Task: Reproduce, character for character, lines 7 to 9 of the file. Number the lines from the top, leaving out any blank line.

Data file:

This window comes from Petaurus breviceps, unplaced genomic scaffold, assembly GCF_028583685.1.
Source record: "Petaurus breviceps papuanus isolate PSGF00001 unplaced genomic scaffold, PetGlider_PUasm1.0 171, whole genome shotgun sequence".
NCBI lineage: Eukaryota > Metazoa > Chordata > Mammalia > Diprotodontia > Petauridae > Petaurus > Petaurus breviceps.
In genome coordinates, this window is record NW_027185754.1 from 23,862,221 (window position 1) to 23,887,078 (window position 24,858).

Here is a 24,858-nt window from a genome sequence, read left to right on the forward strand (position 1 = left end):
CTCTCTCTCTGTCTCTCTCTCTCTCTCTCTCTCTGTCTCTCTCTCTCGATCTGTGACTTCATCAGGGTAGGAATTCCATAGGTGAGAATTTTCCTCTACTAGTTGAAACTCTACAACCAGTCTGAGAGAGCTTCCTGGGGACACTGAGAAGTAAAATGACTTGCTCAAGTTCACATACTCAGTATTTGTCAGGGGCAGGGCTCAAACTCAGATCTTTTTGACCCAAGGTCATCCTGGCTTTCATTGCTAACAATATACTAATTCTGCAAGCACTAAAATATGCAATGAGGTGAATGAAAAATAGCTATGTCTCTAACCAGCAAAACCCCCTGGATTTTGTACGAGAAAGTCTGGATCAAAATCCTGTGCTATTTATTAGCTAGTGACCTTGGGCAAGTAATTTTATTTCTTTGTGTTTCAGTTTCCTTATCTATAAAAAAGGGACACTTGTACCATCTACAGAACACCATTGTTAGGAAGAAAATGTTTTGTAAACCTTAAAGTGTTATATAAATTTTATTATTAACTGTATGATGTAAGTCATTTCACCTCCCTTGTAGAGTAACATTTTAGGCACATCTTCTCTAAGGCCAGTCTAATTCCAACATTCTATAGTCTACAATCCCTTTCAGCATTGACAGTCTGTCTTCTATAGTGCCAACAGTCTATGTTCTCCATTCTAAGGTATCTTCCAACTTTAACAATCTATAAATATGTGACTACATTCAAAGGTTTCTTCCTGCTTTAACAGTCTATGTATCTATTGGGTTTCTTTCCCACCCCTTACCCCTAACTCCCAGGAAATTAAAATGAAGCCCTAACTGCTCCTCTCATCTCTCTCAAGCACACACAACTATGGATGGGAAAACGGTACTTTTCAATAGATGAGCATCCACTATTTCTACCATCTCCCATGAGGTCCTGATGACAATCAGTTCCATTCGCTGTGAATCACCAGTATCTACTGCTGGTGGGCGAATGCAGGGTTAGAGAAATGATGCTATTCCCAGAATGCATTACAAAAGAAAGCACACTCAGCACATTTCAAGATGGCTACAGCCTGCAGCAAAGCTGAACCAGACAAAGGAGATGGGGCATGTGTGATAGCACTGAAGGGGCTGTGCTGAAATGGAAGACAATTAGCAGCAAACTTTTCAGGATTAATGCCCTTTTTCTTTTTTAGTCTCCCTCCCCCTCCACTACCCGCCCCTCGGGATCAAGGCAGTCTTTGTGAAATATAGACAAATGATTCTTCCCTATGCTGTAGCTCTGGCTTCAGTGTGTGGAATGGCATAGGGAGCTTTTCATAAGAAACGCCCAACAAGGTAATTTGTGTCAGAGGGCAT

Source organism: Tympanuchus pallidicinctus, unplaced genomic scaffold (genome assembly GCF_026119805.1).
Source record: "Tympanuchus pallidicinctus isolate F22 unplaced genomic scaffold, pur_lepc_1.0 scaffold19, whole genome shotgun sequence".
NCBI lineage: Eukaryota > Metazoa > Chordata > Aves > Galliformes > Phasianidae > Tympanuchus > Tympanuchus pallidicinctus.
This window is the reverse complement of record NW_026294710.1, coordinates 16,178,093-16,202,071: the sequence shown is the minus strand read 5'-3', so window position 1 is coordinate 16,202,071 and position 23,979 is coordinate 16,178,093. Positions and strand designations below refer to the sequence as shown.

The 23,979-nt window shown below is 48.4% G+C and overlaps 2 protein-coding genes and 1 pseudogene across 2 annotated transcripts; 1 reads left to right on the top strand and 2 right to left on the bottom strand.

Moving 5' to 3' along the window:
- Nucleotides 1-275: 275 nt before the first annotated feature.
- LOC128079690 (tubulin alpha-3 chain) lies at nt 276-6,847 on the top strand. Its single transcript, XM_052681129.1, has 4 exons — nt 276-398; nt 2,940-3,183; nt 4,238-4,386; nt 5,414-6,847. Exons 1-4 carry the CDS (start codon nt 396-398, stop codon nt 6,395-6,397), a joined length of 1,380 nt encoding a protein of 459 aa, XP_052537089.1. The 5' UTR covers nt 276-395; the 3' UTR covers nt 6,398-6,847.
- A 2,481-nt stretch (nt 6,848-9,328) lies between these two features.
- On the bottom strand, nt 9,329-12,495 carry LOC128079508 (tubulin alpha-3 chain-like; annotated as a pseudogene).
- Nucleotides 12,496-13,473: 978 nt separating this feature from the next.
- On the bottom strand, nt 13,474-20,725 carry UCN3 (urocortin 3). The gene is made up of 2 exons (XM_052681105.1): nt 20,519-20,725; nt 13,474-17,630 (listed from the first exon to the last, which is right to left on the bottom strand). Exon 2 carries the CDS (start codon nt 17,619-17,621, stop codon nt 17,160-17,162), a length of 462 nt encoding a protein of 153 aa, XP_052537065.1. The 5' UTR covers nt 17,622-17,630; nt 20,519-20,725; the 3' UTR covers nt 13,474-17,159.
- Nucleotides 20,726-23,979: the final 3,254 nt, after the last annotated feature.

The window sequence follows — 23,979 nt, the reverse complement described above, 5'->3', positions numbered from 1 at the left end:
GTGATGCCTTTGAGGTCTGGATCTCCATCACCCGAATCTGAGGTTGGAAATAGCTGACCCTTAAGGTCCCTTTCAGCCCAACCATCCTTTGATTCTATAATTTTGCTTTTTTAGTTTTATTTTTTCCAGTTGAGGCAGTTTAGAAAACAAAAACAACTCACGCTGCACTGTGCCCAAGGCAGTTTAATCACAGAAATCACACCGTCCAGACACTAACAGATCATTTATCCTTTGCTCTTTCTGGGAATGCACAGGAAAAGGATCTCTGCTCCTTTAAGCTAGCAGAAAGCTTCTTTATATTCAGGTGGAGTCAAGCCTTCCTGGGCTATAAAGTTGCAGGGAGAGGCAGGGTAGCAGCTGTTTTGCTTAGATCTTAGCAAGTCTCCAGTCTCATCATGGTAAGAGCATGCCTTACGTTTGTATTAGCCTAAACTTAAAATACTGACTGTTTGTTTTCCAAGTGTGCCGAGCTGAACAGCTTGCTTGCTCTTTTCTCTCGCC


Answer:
Source organism: Tympanuchus pallidicinctus, unplaced genomic scaffold (genome assembly GCF_026119805.1).
Source record: "Tympanuchus pallidicinctus isolate F22 unplaced genomic scaffold, pur_lepc_1.0 scaffold19, whole genome shotgun sequence".
NCBI lineage: Eukaryota > Metazoa > Chordata > Aves > Galliformes > Phasianidae > Tympanuchus > Tympanuchus pallidicinctus.